The Soller valley has always had its share of interesting people and 2015 is a good year to remind ourselves some of the newer ones. Merie lives up the side of the mountain as you first come into Soller from the tunnel. She surveys this beautiful valley from a vantage point which means it is increasingly hard to leave. For her the Soller Valley is a stunning place where her heart and eyes are piqued and slaked daily.  She loves the farming, fertility, community life coupled with the stunning mountain views and endless trails and walks. But leave she has to because her profession in the world of movies is one of location, location,location.  


Merie is one of the few female Stills Photographers in the world. She learnt her craft at Mills College, an independent Arts college in San Francisco where she went to study film. This highly prestigious college was preparing her for the writers/director route into the profession. She knew she wanted to make her living in film and wanted to be part of a collaborative, artistic based industry. The next stage in the process was a spell at the USC Film school in Los Angeles where in her year she was one of two women in the class of eighteen. George Lucas had been a student at this very same school a few years before. This was a fine experience and the creative juices were flowing. Writing and the learning of the craft of film making enabled her on graduation to work for little money in the role of ‘assistant to the producer’. This ‘Girl Friday’ role sent her all over the world and more particularly to locations in Borneo and other parts of Malaysia.


There,  Merie was running 2nd Unit, and stunned by the beauty all around her  couldn’t understand why the company hadn’t sent a photographer on set to capture the shots. She spoke to the Stills Man on 1st Unit and told him that they ought to come out to second unit and shoot the amazing stunts in the exotic jungle. His reply was ‘I don’t have time, you do it!’– and so she did.

Her career which has seen her taking the stills photographs for Titanic, Sideways, Million Dollar Baby and Spiderman 3 amongst many others started from the offhand comment of a Set Photographer – just like Alice through the Looking Glass. A spell as a unit photographer marked the change in career direction and Merie was now ready to give her career over to film photography.

A Stills Photographer is the Director’s shadow and is where he or she is on set.  The relationship between the two skills has to be linked but not intrusive, the photographer is recording the making of the film and identifying the shots that the Publicity Officers will base their campaigns on. Merie’s  job is to stand next to the motion pictures camers as it films for a twelve-fourteen hour day. She would expect to take 350 to 500 shots per day. Physically exhausting and all consuming and a long way from home in Majorca. Film locations have taken her all over the world and in the company of the finest actors and directors that the film industry has.

Once the pictures are taken they are in the hands of the films publicist who negotiates the fine line between the shots and the actors approval rights. This is a complicated business and there are far more sides to making a film than I ever knew existed. The film studio’s publicity department takes the shots, designs the publicity campaign and is on the look out for the ICONIC shot of the film. The one that will always be associated with the film in peoples memory. The machine gets to work and all mediums are used to promote the movie. Publicity, marketing and internet are amongst the tools used and this is all very big business.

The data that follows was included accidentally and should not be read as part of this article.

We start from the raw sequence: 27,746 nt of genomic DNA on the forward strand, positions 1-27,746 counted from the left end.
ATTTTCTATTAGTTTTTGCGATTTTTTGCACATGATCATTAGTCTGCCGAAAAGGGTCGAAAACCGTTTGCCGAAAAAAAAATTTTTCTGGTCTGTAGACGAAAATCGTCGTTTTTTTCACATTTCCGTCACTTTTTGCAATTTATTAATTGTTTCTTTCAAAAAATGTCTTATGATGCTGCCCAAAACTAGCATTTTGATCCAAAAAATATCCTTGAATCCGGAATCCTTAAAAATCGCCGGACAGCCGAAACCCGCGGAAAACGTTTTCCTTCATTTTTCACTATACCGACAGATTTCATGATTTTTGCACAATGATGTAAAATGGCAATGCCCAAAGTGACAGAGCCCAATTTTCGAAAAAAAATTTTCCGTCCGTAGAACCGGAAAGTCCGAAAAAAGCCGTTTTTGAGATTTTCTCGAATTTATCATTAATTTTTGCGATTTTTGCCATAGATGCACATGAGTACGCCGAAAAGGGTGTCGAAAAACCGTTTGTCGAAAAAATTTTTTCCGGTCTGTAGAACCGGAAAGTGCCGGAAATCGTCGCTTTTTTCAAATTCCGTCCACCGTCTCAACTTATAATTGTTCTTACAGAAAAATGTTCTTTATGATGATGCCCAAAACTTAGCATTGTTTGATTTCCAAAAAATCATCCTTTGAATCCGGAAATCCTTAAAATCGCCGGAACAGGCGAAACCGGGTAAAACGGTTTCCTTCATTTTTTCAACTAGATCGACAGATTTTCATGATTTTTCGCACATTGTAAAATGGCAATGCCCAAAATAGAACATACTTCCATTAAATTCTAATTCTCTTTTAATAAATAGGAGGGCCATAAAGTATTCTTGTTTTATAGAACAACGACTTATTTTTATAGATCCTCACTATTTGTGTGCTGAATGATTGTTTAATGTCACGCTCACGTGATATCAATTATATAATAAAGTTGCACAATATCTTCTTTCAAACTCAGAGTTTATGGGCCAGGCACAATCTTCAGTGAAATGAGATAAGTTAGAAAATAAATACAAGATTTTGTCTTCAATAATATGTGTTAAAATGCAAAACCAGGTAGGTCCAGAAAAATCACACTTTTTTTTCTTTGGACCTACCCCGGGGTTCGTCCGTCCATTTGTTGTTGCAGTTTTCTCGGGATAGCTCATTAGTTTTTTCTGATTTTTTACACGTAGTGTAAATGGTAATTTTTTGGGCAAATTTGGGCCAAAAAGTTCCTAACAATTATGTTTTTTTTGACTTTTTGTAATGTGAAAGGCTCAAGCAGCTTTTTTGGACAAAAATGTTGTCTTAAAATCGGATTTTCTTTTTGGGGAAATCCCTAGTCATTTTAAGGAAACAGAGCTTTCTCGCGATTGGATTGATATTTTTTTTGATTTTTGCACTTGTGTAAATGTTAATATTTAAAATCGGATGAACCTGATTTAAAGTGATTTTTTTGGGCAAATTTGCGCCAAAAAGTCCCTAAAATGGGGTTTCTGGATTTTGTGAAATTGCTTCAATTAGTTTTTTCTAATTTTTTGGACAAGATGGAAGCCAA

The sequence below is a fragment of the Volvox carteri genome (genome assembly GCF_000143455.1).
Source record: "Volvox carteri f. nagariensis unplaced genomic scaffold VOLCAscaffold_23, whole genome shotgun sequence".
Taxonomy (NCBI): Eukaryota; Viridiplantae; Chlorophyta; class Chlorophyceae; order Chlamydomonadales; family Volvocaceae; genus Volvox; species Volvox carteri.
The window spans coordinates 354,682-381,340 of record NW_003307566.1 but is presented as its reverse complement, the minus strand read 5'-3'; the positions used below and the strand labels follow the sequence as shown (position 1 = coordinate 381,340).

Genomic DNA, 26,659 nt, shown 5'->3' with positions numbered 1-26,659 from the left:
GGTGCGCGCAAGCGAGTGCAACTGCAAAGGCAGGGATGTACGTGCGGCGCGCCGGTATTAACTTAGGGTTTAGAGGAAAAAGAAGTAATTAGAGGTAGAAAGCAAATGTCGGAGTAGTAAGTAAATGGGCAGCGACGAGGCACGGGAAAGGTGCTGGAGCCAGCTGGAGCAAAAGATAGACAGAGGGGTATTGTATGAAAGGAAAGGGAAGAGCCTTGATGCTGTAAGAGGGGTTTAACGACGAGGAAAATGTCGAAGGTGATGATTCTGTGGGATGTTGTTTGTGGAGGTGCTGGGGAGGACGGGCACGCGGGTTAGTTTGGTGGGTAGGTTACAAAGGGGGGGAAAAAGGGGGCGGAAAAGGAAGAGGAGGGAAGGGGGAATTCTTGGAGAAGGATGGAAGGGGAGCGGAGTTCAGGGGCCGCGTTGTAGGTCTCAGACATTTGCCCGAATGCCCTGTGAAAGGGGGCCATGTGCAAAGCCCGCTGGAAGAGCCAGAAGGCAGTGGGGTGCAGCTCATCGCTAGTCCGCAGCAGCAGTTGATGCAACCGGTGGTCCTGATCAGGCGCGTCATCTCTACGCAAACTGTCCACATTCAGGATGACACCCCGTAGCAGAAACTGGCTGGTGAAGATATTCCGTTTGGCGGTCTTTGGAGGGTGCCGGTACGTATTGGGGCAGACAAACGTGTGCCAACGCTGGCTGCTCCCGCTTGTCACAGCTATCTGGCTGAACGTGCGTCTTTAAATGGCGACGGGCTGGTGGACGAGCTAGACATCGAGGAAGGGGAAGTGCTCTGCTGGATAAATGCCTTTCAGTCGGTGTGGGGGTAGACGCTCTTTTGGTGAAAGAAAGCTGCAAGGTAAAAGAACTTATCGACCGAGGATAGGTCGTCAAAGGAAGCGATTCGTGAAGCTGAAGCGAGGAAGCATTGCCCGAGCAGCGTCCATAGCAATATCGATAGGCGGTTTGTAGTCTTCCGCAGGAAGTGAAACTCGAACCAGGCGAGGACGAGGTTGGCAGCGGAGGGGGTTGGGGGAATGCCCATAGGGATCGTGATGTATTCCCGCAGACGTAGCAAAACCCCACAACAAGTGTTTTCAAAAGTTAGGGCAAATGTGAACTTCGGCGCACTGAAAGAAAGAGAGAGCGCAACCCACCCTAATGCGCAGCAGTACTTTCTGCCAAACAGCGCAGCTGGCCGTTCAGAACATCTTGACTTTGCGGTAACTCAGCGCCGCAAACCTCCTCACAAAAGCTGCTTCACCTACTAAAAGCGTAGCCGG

In Merie’s career the biggest change was moving from film to digital. She lived through the process that is now history for photographers and thought that her early loathing for digital would last. It didn’t and now says that she is madly in love with the work that a digital camera produces.
The technicalities of her work are fascinating and I was amused by the camera that has to live in a soundproof box. The click of the camera must not be heard and so the box has to be used. Just one of the many props that film lovers never see.


Merie is at the top of her game, and her experience with Clint Eastwood in being his Stills Photographer on five movies to her role in the wonderful photography in ‘Oz the great and powerful’ which was out last year ensures her status in this world.  She is an advocate for women in this profession and is a significant force in the ‘Society of Motion Picture Still Photographers’ She is devoted to the art of the craft of stills photography.

Her family life in Majorca is very precious to her as she never knows when the phone will ring and she is whisked off for two or three months on location. Her husband introduced her to the Soller Valley which is where he grew up. They decided that his roots here and the Soller Valley life would be great for their daughter and this is where they have settled. Marie’s husband is a full time paren] when Merie is away and his tremendous support allows Merie the freedom to pursue this all consuming career. 

I had to ask the question about the Weismuller name  after all Tarzan did visit the Soller Valley and stay in Deia.  The answer is yes – Tarzan is a distant relation and is part of family folklore.

Merie is a very interesting, talented lady doing the kind of work that many would dream of.  She would say that she is privileged in the work she does and the place she lives.  The Soller Valley is a natural place for her talent to be energised and when she is here she gives herself to her family and the Valley.  She leaves a little bit of Hollywood here when she works and in turn leaves a little bit of Soller in all the exotic locations that she travels to. 

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